Perhaps the most interesting aspect of this result lies in how metacognition acts to structure LTM, and, in doing so, changes the reflexive (first blush) reasoning of the agent. One of the predictions of the neural model is that the only a limited set of inferences can possibly be computed in the time scale of reflexive reasoning (~500ms). This has the effect, among others, that only knowledge within a limited inferential distance (in terms of chaining from one relation to another through learned patterns of causal relationships) can participate in reflexive reasoning. That is, while the greater body of knowledge in LTM is unable to participate in any given query, all inferentially / structurally close knowledge does participate. In the above example, this plays out where the more junior officer (and the agent without metacognitive training) fail to consider the role of the downed helo near ownship with respect to the intent of the approaching air track. However, the more experienced officer (agent with metacognitive training intervention) notices this relationship explicitly because LTM has been structurally changed to bring such relationships into a closer inferential proximity.
In related work, we are uniting reinforcement learning with the Shruti architecture by an appeal to the mathematical formalism underlying reinforcement learning, (dynamic programming realized in approximate and incremental algorithms), and to the macro-scale of cortical brain structure, especially to the organization of the sensory and motor projections. At a gross structural level, cortical organization divides into sensory and motor circuits. As we move centripetally in brain structure, the brain exchanges overtly spatial representations for innately temporal organizations encoding situational awareness and intentionality. Also, we find increasing interconnection between the sensory and motor pathways.
Reinforcement learning is concerned with translating an estimate of expected future value (EFV) (or related measures, such as cost/benefit) into a reflexive behavior, which optimizes EFV over time. In situations which have innate uncertainty, such as the decision making facing the CO/TAO in an Aegis CIC, both the situation estimate and the generated plans must be novel in response to the novel features of the environment. We have pursued an approach where abstract relations in the world, such as the causal linkage between an intention (to attack) and observed actions (localizing ownship, turning on targeting radar) are explicitly encoded within the reflexive reasoning mechanism of Shruti. Shruti then, in response to observations in its world, and in response to top-down priming concerning own and other intention, reflexively elaborates patterns of activity that are both explanations of the evidence and predictions concerning the world. To integrate this mechanism with reflexive planning in such relational networks, we are working with the notion of value function decompositions (VFD).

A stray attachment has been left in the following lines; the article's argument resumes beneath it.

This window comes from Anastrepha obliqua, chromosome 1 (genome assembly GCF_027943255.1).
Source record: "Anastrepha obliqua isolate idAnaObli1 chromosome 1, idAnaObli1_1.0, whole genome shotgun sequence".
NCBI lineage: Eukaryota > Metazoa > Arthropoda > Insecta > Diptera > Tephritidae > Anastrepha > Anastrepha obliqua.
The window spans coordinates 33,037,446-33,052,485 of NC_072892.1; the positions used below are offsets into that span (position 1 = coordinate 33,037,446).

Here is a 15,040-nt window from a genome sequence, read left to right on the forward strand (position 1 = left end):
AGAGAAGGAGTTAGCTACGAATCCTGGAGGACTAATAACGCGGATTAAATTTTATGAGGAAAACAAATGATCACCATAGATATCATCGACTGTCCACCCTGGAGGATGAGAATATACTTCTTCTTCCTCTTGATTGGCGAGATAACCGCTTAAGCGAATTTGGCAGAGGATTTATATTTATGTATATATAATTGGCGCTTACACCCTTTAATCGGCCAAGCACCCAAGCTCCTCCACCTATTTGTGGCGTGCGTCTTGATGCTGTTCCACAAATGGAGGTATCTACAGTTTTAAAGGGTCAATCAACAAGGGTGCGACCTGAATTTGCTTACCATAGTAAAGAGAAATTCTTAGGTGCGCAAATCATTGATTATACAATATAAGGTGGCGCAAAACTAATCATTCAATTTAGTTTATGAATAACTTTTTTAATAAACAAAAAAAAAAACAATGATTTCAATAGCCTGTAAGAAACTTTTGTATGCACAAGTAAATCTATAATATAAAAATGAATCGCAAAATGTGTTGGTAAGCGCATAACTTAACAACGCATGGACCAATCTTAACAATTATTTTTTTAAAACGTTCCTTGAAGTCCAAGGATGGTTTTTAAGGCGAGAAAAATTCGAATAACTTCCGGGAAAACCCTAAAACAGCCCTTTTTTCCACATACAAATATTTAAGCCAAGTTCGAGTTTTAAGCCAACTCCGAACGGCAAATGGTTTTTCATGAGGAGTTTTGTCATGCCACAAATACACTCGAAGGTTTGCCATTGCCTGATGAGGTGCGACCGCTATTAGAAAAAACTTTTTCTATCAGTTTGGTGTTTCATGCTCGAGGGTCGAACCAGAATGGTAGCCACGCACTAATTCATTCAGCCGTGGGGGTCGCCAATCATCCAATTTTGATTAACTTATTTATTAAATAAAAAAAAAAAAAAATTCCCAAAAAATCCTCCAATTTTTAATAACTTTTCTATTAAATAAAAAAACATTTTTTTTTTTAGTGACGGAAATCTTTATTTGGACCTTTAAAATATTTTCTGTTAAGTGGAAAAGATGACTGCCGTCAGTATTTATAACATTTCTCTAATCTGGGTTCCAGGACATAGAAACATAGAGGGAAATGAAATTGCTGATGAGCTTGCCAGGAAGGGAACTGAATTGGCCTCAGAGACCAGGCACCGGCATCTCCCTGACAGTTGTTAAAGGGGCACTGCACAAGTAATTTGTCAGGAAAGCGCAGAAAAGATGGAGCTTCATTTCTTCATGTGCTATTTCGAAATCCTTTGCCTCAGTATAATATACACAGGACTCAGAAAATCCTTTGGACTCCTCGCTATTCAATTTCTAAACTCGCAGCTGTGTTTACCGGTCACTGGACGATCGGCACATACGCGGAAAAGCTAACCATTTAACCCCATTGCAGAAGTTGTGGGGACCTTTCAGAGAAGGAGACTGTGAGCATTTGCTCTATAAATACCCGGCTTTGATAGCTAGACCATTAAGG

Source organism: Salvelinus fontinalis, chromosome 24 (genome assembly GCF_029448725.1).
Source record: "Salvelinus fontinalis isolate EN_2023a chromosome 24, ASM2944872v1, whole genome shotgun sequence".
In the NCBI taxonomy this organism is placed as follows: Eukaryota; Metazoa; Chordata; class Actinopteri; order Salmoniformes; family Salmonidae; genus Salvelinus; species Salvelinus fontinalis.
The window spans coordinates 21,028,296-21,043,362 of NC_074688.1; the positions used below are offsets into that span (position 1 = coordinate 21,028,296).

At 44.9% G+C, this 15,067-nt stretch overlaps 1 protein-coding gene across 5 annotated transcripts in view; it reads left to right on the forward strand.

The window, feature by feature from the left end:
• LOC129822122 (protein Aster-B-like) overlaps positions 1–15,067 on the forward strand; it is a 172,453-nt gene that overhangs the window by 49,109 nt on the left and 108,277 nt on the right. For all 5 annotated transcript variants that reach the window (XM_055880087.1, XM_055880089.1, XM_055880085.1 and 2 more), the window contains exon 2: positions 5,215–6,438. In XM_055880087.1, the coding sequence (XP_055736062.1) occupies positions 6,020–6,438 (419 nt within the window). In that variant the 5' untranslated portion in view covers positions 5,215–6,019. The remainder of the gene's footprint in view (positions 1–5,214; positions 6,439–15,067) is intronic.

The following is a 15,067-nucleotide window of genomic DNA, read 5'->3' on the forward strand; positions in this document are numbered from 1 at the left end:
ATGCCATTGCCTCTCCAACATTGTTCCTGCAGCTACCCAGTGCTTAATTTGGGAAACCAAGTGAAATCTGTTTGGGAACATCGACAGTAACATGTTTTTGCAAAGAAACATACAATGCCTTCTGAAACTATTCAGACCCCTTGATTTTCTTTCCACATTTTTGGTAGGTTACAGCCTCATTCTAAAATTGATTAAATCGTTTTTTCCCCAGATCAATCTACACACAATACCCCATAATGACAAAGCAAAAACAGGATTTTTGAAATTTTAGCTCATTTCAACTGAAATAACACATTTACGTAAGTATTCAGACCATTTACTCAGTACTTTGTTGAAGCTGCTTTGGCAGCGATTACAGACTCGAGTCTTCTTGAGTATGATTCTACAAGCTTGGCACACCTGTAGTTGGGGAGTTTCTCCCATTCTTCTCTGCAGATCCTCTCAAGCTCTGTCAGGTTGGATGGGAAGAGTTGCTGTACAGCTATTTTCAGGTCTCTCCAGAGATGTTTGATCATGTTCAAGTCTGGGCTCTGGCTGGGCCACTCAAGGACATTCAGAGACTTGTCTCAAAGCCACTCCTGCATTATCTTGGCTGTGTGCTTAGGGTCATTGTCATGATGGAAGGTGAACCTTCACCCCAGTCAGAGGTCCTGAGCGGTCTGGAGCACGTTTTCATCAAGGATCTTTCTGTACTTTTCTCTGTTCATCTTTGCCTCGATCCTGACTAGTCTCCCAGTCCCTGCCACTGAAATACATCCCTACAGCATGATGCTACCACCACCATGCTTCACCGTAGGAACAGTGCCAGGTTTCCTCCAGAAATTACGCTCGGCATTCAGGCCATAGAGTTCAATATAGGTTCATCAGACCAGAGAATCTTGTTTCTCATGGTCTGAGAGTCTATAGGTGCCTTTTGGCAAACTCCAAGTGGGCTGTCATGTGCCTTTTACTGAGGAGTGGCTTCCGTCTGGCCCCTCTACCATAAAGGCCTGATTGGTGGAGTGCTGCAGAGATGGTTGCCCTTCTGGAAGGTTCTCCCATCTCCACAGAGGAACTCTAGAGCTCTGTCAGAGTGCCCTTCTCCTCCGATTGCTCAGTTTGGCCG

A value function decomposition serves as a projection of an agent's intention into actions that seek to achieve desirable world states in service of that intent. We already have defined patterns of interconnection in the sensory circuit that encode causal relations and which are concerned with modeling the world, that is, with belief. We extend this by generating, in the motor circuit, patterns of hierarchical relationships among those same relations that encode the value function decomposition. These patterns of interconnection serve to differentiate intention into goals, that is, the desire to make a relation true (or false).
We use the interconnections between the motor and sensory circuits to pass activity into the sensory system (world model), which automatically initiates the same reflexive reasoning process to uncover causal relations which bear on the goal, and which can be exploited as plans to achieve the goal. Sub-goals are discovered for every causally relevant relation that bears on any active goal. Once stable patterns of activity are discovered, the elaborated goal (and plan components) can be actualized by removing top-down inhibition, reflecting the decision to act. This model of reflexive planning is adapted, in response to reinforcement, by tuning the weights on the centrifugal projections that are the value function decomposition.
One of the more interesting aspects of this approach is that it makes explicit the functional illusion of goal/sub-goal based planners. Relations, as used to model the world, become goals by being in a state in which they are highly activated in intention (contrast with activated in belief). That is, the differentiation of intention via the value function decomposition is such that an intentional state activates relations, as goals, in proportion to, and via, weights which are tuned by reinforcement learning. The process of sub-goaling is merely that of spreading activation (of differentiated intention) along causal chains and the interconnection patterns of the value function decomposition. As the intentional state shifts, or the situation estimate shifts, the system automatically, and reflexively, re-plans.
The central limit of this model, and, arguably, a limit to which human decision makers are subject as well, is the limited scope of coherent and reflexive inference. This is the same issue discussed above with respect to the structural organization of LTM over time. The design responds to this issue by providing a reflective, or metacognitive, adaptive process that is concerned with shifting internal attention to elaborate and compare explanations and plans.